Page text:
Stuck in driving rain and stop-and-go traffic, Shukri Abdirahman pulled over before she could make it to a hospital with her three young children in the back seat of the car. Her 3-year-old son, Gabriel, was having a seizure.
It had been a time of hardship for the family. The children’s parents had split, forcing Abdirahman and her kids to live in a shelter. All three children were going through so many medical problems that there were dozens of emergency medical calls in the last few months. Gabriel had had seizures before, but never on a highway. Abdirahman said she had never before been so terrified. She needed help.
She would get that and more.
Sgt. Eric Petersen was at the Mendota Heights police station when the call came in about 5 p.m. on Oct. 6. He was less than a mile away, so he took it. When he got to the car parked on the side of I-35E, “I saw the little guy, Gabriel,” Petersen said.
The boy was still seizing. Petersen rubbed his chest, working to calm him and help him breathe.
“I wanted to see if I could get Gabriel to come awake,” Petersen said.
When Gabriel awoke, Petersen picked up the boy to comfort him.
“It’s like he knew exactly what to do,” Abdirahman said.
As Petersen held him in his arms, Abdirahman told him that Gabriel loved the police. He had a toy police helicopter in the car and various police stickers. When an ambulance took longer to get to the car than expected, Petersen carried Gabriel to his squad car and sat him in the front seat. Gabriel played with the lights. Petersen gave him temporary police tattoos and his card, writing down his number on the back. He told Gabriel he could call any time he wanted.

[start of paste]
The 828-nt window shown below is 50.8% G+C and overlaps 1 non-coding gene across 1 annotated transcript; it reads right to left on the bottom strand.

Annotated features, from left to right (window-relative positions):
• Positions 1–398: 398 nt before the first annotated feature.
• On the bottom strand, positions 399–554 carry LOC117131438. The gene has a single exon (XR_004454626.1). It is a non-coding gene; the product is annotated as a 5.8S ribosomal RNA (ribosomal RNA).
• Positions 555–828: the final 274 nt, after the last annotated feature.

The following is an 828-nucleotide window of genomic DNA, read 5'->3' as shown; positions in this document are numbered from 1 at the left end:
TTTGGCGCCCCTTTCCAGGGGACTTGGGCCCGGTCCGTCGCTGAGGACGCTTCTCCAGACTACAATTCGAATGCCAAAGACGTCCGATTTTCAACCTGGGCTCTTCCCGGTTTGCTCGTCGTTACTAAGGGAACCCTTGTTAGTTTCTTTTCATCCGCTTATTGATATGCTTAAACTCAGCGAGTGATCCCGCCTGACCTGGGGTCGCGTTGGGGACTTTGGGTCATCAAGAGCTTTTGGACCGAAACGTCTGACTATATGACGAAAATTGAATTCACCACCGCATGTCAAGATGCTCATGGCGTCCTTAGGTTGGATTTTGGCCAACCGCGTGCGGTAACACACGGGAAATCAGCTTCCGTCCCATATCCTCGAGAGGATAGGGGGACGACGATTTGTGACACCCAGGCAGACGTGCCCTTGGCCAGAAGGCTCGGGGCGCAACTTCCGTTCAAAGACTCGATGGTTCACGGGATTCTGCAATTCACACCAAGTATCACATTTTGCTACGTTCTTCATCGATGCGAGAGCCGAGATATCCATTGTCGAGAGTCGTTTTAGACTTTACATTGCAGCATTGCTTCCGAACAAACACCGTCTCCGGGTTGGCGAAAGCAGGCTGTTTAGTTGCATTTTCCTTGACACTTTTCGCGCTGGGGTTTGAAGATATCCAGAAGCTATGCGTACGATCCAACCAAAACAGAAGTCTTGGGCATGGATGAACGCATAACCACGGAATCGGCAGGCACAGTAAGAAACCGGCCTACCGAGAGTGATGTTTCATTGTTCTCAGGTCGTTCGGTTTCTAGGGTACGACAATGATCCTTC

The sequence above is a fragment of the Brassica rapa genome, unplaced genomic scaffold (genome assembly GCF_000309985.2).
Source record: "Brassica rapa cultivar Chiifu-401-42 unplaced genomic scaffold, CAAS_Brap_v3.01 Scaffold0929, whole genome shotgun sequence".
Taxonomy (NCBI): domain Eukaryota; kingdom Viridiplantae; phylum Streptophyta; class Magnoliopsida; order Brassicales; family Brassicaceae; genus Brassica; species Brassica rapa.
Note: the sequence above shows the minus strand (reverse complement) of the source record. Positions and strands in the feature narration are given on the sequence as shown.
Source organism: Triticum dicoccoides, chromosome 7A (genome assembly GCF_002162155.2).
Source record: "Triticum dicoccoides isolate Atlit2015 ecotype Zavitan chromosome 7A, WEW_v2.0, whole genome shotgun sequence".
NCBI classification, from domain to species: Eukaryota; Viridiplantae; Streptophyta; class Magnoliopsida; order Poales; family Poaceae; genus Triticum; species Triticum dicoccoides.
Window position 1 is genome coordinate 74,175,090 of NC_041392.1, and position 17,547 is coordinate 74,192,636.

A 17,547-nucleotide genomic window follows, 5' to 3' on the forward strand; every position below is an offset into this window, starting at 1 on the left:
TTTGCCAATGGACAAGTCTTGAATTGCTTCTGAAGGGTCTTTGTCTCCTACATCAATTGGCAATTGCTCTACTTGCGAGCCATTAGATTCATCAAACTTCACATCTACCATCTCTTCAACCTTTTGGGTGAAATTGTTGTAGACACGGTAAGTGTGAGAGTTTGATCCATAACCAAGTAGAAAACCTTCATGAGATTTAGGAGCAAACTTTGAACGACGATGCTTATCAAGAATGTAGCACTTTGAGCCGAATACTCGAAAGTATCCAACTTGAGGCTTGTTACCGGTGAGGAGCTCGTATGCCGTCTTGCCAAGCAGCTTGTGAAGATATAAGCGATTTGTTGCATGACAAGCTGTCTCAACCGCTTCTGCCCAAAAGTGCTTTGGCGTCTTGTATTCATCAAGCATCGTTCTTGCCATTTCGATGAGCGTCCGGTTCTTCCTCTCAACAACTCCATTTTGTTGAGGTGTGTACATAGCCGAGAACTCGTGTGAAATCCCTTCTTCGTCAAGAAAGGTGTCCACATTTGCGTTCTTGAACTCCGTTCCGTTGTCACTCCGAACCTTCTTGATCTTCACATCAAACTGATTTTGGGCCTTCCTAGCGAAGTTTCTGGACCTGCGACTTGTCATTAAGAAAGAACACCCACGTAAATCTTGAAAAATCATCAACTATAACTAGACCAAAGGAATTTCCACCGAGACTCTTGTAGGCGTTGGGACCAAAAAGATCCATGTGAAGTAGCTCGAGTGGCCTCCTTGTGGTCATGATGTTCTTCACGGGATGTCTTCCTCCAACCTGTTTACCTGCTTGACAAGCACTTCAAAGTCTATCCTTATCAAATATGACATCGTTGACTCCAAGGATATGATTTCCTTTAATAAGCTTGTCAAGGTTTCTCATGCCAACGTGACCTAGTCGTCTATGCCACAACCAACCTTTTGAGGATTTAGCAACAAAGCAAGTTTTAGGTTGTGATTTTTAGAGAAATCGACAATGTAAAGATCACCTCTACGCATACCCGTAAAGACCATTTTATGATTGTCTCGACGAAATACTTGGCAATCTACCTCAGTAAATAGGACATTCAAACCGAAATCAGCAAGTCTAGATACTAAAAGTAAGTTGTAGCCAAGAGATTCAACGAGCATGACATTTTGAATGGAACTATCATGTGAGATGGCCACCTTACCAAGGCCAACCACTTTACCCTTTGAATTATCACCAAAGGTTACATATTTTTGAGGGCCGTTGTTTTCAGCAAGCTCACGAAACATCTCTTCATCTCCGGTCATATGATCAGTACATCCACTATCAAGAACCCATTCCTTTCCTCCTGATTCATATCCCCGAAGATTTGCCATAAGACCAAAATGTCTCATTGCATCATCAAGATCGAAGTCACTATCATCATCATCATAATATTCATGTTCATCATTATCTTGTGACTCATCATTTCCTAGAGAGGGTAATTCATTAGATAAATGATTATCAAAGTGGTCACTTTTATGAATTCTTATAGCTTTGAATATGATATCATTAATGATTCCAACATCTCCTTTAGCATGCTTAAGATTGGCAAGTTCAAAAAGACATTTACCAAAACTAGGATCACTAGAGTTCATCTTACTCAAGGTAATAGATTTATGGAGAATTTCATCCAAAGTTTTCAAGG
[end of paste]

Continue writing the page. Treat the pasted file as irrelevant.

Over the next week in the hospital, Gabriel clutched the card in his hand. He slept with it under his pillow. He called Petersen “my buddy.”
After Gabriel got out of the hospital, Abdirahman broke the news to her son that there wouldn’t be enough money for a party for his upcoming birthday. Was there anything she could do that would make it up for him? she asked.
“Yes mommy,” Abdirahman said her son told her. “Take me to say hello to my buddy.”
Abdirahman called Petersen and told him of the troubles the family has been going through. She asked if her son could visit him at the station for his birthday. Of course, the officer said.
Petersen wanted to do more than just a visit. He spoke with other staff, and a plan snowballed. They decorated the station with balloons, got cupcakes and wrapped toys.
The next day, Gabriel and his family arrived to a surprise party. “I walked into something I couldn’t give my son,” Abdirahman said.
As his mother wept, Gabriel ran to the toys and cupcakes. Then he pulled out the mangled business card from his pocket.
Now Gabriel goes to sleep every night with a new card from Petersen, and a Mendota Heights police stocking cap. “I’ve been in this job for 20 years,” Petersen said. “It’s things like this that make me want to continue to do this job.”